Read This If You Have Time

Walking Away
By Lesley Jeanne Y. Cordero

At 27, how can one simply say “No, thank you” and walk away from the lure of power, fame, and money… not once but, twice?
In February 2006, I started working as a legislative officer of a Senator of the Republic of the Philippines . I had my ticket to the fast lane where the political exposure was infinite and the opportunities were limitless. For a new lawyer who is fresh out of law school, I could not help but be overwhelmed by the immensity of the power entrusted to me. I had an inside scoop of the inner workings in the hallowed halls of the Philippine Senate; I saw how the lawmakers of our country called the shots and made crucial decisions during crunch time; and I witnessed the events that land on the news unfold before my very eyes. Sounds like “The Dream Job” that every young lawyer would envy. But just when I thought that I was riding high on the wave of success, reality knocked me hard on the head.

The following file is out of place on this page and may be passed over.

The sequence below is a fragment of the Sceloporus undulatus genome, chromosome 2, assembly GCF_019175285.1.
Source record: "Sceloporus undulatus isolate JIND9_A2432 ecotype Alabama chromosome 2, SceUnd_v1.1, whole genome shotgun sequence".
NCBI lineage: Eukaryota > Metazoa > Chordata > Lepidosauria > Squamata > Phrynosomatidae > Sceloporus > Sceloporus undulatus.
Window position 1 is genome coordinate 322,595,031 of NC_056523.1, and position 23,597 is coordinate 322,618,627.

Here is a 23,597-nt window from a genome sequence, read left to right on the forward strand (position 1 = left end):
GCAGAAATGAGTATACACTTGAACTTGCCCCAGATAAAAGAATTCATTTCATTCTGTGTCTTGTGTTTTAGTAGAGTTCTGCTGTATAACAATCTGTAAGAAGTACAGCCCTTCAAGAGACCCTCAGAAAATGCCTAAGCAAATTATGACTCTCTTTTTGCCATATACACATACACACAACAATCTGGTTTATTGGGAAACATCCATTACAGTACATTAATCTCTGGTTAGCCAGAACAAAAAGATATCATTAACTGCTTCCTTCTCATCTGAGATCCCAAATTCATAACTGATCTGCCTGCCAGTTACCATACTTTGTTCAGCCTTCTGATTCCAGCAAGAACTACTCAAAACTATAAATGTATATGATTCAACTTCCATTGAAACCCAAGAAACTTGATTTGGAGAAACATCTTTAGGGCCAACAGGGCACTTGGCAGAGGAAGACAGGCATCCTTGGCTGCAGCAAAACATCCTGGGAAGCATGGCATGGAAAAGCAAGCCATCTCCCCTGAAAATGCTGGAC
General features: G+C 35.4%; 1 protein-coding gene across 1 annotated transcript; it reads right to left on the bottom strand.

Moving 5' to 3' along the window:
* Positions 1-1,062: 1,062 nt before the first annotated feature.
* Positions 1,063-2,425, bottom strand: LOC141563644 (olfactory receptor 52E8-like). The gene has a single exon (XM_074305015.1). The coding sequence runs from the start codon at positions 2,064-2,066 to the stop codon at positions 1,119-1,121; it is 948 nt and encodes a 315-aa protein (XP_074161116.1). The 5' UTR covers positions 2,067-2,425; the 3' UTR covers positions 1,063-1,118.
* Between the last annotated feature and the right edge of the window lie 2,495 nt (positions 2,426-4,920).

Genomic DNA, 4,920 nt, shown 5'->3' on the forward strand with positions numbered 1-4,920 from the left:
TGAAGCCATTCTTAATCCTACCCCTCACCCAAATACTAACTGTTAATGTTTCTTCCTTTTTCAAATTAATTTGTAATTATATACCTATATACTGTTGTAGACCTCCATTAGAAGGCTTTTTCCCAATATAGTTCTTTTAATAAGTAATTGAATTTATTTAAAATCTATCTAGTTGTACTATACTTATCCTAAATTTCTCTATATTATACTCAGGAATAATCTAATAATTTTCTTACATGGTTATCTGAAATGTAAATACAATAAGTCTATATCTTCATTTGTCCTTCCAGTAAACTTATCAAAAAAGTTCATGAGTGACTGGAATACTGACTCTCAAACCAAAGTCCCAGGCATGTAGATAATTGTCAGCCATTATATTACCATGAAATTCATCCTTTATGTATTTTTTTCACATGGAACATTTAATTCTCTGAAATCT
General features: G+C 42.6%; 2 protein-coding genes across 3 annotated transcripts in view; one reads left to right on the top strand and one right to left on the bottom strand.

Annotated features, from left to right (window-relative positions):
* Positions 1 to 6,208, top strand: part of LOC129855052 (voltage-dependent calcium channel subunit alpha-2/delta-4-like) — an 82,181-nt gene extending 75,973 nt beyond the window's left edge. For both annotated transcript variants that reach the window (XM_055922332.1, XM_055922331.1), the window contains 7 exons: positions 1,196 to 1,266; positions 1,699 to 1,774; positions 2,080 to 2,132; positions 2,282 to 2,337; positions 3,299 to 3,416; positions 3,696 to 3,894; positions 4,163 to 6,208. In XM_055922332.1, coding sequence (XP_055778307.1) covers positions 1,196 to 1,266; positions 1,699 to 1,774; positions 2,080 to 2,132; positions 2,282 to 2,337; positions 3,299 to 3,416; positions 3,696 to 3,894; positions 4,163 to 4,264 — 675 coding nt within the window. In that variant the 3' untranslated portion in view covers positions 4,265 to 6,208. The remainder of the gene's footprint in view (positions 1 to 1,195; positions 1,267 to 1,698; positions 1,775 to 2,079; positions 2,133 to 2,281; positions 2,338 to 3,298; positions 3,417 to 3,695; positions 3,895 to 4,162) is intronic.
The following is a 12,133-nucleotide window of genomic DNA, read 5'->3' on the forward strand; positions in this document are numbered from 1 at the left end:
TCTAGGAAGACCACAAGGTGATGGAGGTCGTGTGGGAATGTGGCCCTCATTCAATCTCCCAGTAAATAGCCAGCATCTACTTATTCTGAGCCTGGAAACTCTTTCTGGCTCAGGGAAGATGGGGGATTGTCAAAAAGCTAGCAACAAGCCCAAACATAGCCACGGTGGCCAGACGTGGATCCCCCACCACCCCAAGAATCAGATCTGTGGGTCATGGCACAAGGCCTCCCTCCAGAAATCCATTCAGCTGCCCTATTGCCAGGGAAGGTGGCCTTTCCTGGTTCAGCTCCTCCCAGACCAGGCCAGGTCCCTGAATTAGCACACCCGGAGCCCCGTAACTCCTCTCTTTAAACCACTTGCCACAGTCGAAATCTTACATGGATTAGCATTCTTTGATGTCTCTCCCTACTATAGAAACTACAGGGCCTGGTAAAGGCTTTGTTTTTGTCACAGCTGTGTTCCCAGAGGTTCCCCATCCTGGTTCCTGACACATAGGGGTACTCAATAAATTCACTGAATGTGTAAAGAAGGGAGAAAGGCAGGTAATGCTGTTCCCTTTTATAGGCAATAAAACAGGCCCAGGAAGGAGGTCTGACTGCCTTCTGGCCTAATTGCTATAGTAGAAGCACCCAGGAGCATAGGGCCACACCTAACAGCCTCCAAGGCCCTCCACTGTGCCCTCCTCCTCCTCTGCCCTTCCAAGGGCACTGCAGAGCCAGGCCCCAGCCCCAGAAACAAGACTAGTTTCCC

October 2006, I made a very difficult decision to leave a great job that I actually enjoyed doing. I was chosen to represent the Philippines in a Youth Exchange Program in China for two months. I was so excited and immediately applied for leave without pay. The boss disapproved my leave application and his people proposed some other free trips. The offers were so tempting, but I could still clearly recall saying “Sir, thank you but I think someone else is more deserving of those free trips than I am.” Right there and then I realized that there was nothing else left to do but to tender my resignation letter and simply walk away. At that time, I was so angry at my boss for not giving me enough credit for the work that I had done. And worst, he did not even have the decency to stop the people working for him from enticing me with their counter-offers.